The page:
Caffe Vivaldi – 32 Jones St. nr Bleecker St., 212-691-7538
a classic, old jazz club in the Village, Caffe V often surprises with a wonderfully eclectic lineup. It’s my favorite spot for an evening of listening enjoyment and discovery.

♦ Before making final plans, we suggest you call the venue to confirm ticket availability, dates and times, as schedules are subject to change.
♦ NYCity, with a population of  8.5 million, had a record 60 million visitors last year and was TripAdvisor’s Traveler’s Choice Top U.S. Destination for 2016.  Quality shows draw crowds.
Try to reserve seats for these top NYC events in advance, even if just on day of performance.
NYCity Vacation Travel Guide Video (Expedia):


These are My Fave Special Exhibitions @ MUSEUMS / Manhattan’s Fifth Avenue
(See the New York Times Arts Section for listings of all museum exhibitions,
and also see the expanded reviews of these exhibitions)

‘AGNES MARTIN’ (through Jan. 11, 2017)
Agnes Martin was born in Saskatchewan, Canada, in 1912, lived in New York City in the 1950s and ’60s, and spent the rest of her life in New Mexico, where she died in 2004. More than 100 of her paintings and drawings now float up the ramps of the Guggenheim Museum’s rotunda in the most out-of-this-world-beautiful show in this space in years. Her art is about faint colors and subliminal lines; to see it requires sustained looking and some moving around: Stand back, then move up close. By the time you reach the final painting, high up under the museum’s great skylight, you’ve been through a rich life, and had a spirit-lifting, body-lightening lesson in what abstraction can be and can do. Guggenheim Museum, 1071 Fifth Avenue, at 89th Street, 212-423-3500, (Cotter)

“When it comes to jewels, there are Taylor-Burton rocks and discreetly cut heirloom stones. With museum shows, it’s the same. This one, at the Morgan Library, is a minute but invaluable gem. Set in a 20-by-20-by-20-foot gallery known as the Cube, it reunites, for the first time in the United States, dispersed sections of an altarpiece by the 15th-century German-born, Flanders-based Memling and adds some of his exquisite portrait paintings. 225 Madison Avenue, at 36th Street, 212-685-0008,” (Cotter)

and you should be sure to check out the special exhibitions at that little museum on Fifth Ave., The Metropolitan Museum of Art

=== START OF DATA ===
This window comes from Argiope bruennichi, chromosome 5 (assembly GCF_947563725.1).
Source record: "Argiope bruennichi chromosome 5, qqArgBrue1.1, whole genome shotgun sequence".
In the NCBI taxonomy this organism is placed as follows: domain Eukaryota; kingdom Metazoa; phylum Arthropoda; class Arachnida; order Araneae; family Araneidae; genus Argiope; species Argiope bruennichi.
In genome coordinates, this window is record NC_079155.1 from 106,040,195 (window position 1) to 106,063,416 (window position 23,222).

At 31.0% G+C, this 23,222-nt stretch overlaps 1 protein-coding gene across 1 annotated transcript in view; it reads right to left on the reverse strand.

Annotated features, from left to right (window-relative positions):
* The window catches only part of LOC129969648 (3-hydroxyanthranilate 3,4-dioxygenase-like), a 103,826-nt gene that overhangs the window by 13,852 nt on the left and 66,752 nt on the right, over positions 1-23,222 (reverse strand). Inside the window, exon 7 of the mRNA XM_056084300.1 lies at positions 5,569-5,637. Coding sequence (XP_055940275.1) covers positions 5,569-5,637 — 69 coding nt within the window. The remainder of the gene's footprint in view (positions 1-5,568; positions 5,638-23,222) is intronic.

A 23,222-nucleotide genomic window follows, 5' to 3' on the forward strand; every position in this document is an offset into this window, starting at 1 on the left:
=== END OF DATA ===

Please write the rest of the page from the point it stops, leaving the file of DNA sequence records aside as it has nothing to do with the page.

(open 7 days /week, AND always Pay What You Wish)

at the very least you will want to see these two:
“This lavish collection of 160 objects came to the Met from the Mary and Jackson Burke Foundation in early 2015. The Burkes loved Japanese art — all of it — and the exhibition is close to compendious in terms of media, from wood-carved Buddhas to bamboo baskets, with a particular strength in painting, early and late. The quality of the work? Japan thinks highly enough of it to have made the Burke holdings the first Japanese collection from abroad ever to show at Tokyo National Museum. 212-535-7710,” (Cotter)

‘JERUSALEM 1000–1400: EVERY PEOPLE UNDER HEAVEN’ (through Jan. 8, 2017)
“Three major faiths — Judaism, Christianity and Islam — have called Jerusalem their own, and its varying histories as a sacred space, a theater of conflict and a cosmopolitan cultural emporium are reflected in this exhibition modeled along classic Met epic lines: 200 fascinating objects from 60 international collections, with a time frame in the past and context in the present (in the form of short videos in each gallery). If much of the art is small, the effect is not. We see a city otherworldly and monumental, but also one of appetites, personalities and ethnic tensions as real today as they ever were. 212-535-7710,” (Cotter)

Museum Mile is a section of Fifth Avenue which contains one of the densest displays of culture in the world. Eight museums can be found along this section of Fifth Avenue:
• 105th Street – El Museo del Barrio (closed Sun-Mon)*
• 103rd Street – Museum of the City of New York (open 7 days /week)
•  92nd Street – The Jewish Museum (closed Wed) (Sat FREE) (Thu 5-8 PWYW)
•  91st Street  –  Cooper-Hewitt, National Design Museum (open 7 days /week)
•  89th Street –  National Academy Museum (closed Mon-Tue)
•  88th Street –  Solomon R. Guggenheim Museum (closed Thu) (Sat 6-8 PWYW)
•  86th Street –  Neue Galerie New York (closed Tue-Wed) (Fri 6-8 FREE)
Last, but certainly not least, America’s premier museum
•  82nd Street – The Metropolitan Museum of Art (open 7 days /week)*
*always Pay What You Wish (PWYW)

Although technically not part of the Museum Mile, the Frick Collection (closed Mon) (SUN 11am-1pm PWYW) on the corner of 70th St. and Fifth Avenue and the The Morgan Library & Museum (closed Mon) (Fri 7-9 FREE) on Madison Ave and 37th St are also located near Fifth Ave.
Now plan your own museum crawl (info on hours & admission updated June 2, 2015).
For other selected Museum and Gallery Special Exhibitions see Recent Posts in right Sidebar dated 01/02 and 12/31.